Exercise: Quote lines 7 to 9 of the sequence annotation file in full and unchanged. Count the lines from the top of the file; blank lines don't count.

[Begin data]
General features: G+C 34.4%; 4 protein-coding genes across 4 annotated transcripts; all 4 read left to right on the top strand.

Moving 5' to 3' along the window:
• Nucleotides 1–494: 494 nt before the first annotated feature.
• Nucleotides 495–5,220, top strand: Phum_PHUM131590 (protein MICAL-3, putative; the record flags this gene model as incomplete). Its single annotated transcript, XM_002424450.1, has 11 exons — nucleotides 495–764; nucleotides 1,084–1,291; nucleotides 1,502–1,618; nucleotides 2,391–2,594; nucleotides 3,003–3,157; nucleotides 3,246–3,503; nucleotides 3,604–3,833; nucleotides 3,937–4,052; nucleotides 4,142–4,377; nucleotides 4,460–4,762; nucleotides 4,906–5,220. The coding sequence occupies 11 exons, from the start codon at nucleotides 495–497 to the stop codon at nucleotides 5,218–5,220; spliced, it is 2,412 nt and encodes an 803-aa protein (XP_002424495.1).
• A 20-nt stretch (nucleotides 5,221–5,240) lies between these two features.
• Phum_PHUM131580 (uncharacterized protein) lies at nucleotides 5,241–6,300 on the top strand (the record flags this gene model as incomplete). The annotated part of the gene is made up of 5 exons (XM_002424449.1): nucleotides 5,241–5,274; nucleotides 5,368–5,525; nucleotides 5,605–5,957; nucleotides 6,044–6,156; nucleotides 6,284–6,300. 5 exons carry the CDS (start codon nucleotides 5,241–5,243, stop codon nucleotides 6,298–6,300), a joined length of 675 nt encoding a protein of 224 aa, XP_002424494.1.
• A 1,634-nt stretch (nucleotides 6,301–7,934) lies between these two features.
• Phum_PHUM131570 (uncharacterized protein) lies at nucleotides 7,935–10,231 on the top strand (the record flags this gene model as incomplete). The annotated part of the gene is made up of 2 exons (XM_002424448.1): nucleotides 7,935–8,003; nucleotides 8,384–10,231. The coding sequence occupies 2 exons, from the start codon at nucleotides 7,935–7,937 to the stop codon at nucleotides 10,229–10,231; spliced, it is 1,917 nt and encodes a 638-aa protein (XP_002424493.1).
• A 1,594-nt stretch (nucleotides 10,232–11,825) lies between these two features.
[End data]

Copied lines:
• A 1,634-nt stretch (nucleotides 6,301–7,934) lies between these two features.
• Phum_PHUM131570 (uncharacterized protein) lies at nucleotides 7,935–10,231 on the top strand (the record flags this gene model as incomplete). The annotated part of the gene is made up of 2 exons (XM_002424448.1): nucleotides 7,935–8,003; nucleotides 8,384–10,231. The coding sequence occupies 2 exons, from the start codon at nucleotides 7,935–7,937 to the stop codon at nucleotides 10,229–10,231; spliced, it is 1,917 nt and encodes a 638-aa protein (XP_002424493.1).
• A 1,594-nt stretch (nucleotides 10,232–11,825) lies between these two features.